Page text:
This report presents results from the National Evaluation of the Gang Resistance Education and Training (G.R.E.A.T) program, a school-based prevention program that targets middle-school students.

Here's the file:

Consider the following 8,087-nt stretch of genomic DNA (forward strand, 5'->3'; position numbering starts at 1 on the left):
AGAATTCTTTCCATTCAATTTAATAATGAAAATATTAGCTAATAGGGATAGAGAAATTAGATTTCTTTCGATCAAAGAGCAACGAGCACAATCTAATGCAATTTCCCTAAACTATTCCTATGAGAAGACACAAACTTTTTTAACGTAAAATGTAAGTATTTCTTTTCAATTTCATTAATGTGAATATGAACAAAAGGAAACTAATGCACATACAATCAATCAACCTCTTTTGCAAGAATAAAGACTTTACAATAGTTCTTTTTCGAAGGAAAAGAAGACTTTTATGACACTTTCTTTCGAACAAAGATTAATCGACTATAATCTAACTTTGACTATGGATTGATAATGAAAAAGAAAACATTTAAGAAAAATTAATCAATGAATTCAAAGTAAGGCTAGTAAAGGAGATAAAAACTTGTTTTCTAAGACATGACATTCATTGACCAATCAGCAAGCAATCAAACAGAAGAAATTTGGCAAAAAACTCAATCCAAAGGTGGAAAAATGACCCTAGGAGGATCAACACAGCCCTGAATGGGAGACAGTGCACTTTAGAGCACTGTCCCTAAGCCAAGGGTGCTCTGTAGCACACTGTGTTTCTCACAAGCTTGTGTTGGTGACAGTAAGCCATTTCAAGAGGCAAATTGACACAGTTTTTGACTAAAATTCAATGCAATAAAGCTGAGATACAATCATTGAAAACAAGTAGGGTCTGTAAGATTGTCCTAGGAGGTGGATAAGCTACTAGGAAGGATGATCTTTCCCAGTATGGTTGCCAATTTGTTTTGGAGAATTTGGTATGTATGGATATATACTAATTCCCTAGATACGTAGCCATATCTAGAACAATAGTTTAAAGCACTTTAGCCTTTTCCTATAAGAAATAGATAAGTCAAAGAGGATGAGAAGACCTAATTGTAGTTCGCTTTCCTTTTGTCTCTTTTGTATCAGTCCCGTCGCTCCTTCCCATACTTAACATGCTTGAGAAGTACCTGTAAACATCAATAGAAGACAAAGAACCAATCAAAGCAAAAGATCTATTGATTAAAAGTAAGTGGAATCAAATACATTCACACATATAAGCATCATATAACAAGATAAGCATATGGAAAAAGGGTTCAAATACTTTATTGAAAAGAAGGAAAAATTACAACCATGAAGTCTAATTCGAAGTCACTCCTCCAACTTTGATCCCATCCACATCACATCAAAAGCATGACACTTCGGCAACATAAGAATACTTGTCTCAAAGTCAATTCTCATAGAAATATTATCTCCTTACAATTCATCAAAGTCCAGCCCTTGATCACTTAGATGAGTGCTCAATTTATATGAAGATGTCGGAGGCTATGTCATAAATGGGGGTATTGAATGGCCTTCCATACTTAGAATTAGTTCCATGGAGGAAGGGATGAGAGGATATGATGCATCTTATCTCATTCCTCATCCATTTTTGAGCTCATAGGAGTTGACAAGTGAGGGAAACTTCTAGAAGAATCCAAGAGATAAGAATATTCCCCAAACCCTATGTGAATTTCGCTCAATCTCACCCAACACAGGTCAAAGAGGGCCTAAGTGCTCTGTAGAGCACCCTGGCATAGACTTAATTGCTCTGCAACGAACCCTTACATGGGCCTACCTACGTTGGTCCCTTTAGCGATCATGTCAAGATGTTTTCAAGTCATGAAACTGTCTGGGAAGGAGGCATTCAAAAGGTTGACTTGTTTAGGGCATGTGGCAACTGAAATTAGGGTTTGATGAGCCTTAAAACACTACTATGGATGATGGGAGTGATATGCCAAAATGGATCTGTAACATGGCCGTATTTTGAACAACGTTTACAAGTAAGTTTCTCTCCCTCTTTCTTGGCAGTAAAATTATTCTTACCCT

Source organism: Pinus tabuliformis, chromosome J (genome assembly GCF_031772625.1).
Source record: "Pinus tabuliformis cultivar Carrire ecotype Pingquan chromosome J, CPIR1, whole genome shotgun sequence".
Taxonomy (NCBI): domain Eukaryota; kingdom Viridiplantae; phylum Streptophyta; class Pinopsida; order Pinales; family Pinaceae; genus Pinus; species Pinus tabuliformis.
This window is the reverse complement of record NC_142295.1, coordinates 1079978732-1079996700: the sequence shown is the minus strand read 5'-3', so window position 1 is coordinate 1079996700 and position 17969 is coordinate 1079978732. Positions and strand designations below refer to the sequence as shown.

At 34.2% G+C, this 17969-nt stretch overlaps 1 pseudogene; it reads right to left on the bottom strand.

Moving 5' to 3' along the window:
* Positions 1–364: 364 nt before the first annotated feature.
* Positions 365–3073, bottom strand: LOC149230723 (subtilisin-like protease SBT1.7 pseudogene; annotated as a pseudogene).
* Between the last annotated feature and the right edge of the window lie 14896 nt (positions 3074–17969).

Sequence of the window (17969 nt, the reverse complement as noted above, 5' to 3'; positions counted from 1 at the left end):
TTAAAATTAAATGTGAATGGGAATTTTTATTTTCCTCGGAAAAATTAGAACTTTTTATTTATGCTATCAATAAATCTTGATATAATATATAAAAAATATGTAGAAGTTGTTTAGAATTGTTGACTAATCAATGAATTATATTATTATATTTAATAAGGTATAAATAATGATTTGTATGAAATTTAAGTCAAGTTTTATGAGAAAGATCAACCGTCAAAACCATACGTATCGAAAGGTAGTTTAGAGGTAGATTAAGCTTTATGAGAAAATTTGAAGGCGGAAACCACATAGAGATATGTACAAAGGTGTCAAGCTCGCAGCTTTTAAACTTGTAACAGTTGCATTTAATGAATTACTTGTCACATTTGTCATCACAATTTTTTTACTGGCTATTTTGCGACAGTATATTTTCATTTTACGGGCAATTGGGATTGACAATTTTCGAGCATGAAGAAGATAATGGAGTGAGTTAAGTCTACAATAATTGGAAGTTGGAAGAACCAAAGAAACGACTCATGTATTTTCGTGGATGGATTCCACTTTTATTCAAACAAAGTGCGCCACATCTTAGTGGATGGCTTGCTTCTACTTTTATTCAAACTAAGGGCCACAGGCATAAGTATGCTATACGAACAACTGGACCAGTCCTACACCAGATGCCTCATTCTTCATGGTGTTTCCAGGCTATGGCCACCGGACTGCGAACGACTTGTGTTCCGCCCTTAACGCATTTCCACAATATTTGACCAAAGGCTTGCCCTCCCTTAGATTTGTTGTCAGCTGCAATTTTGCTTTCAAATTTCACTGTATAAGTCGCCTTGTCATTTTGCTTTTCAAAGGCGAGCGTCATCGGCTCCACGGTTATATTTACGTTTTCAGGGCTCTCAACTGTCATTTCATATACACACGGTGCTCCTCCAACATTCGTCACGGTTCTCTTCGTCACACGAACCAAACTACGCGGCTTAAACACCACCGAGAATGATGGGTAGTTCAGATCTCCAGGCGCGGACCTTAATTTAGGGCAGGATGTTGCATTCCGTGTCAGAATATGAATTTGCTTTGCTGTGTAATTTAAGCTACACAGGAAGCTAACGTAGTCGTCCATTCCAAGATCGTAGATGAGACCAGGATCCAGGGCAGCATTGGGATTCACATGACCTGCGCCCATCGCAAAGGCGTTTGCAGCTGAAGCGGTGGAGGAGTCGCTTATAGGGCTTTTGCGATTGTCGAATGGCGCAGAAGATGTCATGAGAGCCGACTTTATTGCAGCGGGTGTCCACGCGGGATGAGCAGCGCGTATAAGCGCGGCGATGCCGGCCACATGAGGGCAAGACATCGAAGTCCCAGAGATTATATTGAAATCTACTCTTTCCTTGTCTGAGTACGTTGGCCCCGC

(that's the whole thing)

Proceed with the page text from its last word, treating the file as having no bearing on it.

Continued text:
The stated objectives of the G.R.E.A.T. program are to reduce gang activity and to teach students about the negative consequences of gang involvement. The curriculum consists of eight lessons offered once a week by police officer instructors to middle school students, primarily seventh graders. The eight lessons address such topics as conflict resolution, goal setting, and resisting peer pressure. Discussion about gangs and their effects on the quality of people's lives are also included. Although the development of the curriculum was not theory driven, the National Evaluation was based on social learning theory and self-control theory, which were deemed by the evaluators to be most relevant to the program. A longitudinal quasi-experimental research design was used to evaluate the program from 1995 through 1999. Waves of data collection focused on individual students who were followed over time. Some students were involved in the program and others were not. The success of the program was anticipated to be evident by more favorable change over time in the treatment group than in the control group. The cross-sectional evaluation of the G.R.E.A.T. program was completed in 1995 in 11 cities using anonymous questionnaires completed by students under passive parental consent procedures. The longitudinal evaluation was conducted in six cities from 1995 to 1999 using confidential questionnaires restricted to those students for whom active parental consent had been obtained. Results from the two evaluations were similar. Those students who participated in the G.R.E.A.T. program expressed more prosocial attitudes after program completion than did those students who had not been exposed to the G.R.E.A.T. curriculum. Two policy recommendations emerged from the research. First, police officers can be effective providers of school-based prevention programs. Second, to better assess program effectiveness, evaluations should include design features that allow for assessment of long-term or delayed program effects. 4 tables, 1 figure, 48 references, and appended summary of scales
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